Internet retailer Amazon claims to offer "Earth's Biggest Selection", a mammoth range of products which now goes far beyond books and music to include anything from automobile parts to groceries and from clothing to household furniture. The business is firmly established as the #1 internet retailer worldwide (though it faces increasingly strong competition from Chinese rivals operating mainly in Asia). No other company has done so much to establish the reliability and functionality of e-commerce. But Amazon also historically suffered from low profit margins, and rival companies tended to outpace it in earnings growth. That laggard performance appeared to change in 2007, helped along by the launch of the Kindle electronic reader. Huge subsequent investment in infrastructure and technology prompted another slump in profitability in the 2010s. However, the evolution of the Kindle device and its various offshoots, and the rapid evolution of the Prime membership club has seen the emergence of a new role for Amazon as an entertainment broadcaster and creator. At the same time, the group has made a renewed commitment to increasing its profit, not just its revenues, and the result has been a stellar increase in its stock valuation. It has also diversified aggressively, not least through a deal in 2017 to acquire bricks and mortar organic grocery retailer Whole Foods Market for almost $14bn.
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Adbrands Weekly Update 5th July 2018: It was only ever a matter of time. As had been anticipated for several months, Amazon moved firmly into the online pharmacy business with the acquisition of five-year-old e-tailer PillPack for a massive $1bn in cash. Amazon's offer blew rival bidder Walmart out of the water. The ecommerce giant inherits PillPack's license to sell pharmaceuticals across all 49 US states. The business is still comparatively small: annual revenues for the current year are expected to reach $100m, but the company provides a firm platform for meteoric future growth. PillPack currently specialises in pills for chronically ill patients juggling multiple simultaneous prescriptions. It mails out a month's worth of each drug at a time, presorted and bagged in "dose packets", each marked with easy-to-follow instructions including a picture of each pill and the the date it should be taken. Founder and CEO TJ Parker is expected to stay with the business. News of the deal prompted a sharp sell-off of shares in existing pharmacy giants such as Walgreens and CVS.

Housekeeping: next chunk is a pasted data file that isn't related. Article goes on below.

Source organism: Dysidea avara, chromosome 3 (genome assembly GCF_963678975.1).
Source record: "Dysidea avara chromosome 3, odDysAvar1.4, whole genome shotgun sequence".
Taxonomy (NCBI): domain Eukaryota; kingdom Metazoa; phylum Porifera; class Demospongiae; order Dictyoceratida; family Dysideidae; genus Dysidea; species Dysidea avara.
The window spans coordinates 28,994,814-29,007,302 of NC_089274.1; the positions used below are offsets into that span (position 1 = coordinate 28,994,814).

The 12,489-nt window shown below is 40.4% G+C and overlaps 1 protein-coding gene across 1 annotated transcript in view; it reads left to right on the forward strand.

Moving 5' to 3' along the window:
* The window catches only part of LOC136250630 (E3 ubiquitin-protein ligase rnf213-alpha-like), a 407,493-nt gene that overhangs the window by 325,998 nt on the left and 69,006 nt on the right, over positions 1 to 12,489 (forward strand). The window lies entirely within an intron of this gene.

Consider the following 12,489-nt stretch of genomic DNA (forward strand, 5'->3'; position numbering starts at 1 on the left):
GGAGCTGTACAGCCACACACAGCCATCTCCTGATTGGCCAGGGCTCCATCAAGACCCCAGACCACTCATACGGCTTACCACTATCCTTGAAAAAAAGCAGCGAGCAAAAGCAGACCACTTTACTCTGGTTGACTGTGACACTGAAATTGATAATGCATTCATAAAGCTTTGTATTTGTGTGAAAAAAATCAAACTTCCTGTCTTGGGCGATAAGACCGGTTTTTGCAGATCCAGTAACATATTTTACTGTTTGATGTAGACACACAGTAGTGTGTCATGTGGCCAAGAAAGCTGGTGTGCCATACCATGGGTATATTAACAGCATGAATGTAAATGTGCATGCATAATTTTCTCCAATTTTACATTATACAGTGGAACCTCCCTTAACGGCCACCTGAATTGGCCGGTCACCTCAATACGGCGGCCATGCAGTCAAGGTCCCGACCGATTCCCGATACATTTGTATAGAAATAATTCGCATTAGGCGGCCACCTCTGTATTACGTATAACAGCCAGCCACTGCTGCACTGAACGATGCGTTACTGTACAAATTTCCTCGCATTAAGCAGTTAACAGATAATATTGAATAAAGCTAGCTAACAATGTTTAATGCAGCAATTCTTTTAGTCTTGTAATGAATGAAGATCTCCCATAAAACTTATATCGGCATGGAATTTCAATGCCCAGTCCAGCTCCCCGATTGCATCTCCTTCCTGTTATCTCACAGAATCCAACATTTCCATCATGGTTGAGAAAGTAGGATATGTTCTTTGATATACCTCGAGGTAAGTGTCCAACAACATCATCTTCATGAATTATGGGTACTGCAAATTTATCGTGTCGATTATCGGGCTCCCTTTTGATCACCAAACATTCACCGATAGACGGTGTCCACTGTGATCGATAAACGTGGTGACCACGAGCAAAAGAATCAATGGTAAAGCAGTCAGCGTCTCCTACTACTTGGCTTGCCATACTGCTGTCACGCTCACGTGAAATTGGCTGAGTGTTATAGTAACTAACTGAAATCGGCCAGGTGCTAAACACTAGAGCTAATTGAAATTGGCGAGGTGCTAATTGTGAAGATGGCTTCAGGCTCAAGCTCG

Adbrands Weekly Update 28th Jun 2018: Amazon and American Express are to to launch a co-branded credit card in the US specifically aimed at small business owners. The ecommerce giant already has a partnership with JPMorgan Chase for a general purpose consumer credit card, and with Synchrony Financial for a store card that can be used only for purchases on Amazon. Details of the American Express card have yet to be finalised. Separately, Amazon called upon small business entrepreneurs to help it build a national delivery network across the US. The number of US parcels being shipped by Amazon in the US has doubled since 2013 to around 1.2bn a year. Those volumes are stretching its relationship with third-party suppliers UPS, FedEx and the US Postal Service to breaking point, especially over the Christmas holidays. (President Trump's widely publicised calls upon the postal service in particular to raise its prices to Amazon aren't helping either). As a result, Amazon is inviting local entrepreneurs to launch independent delivery fleets that would operate under Amazon's livery as licensed contractors. "There's so much growth here in parcel delivery that there's more than enough for everybody," said Dave Clark, SVP, worldwide operations. "We need to build more of our own capacity. We've been learning more and more over time about what the right model is. What we narrowed down was this sort of size of business - 20 to 40 vans - is about the right size. We think that in order for it to be successful, it does need to be the owner-operator model."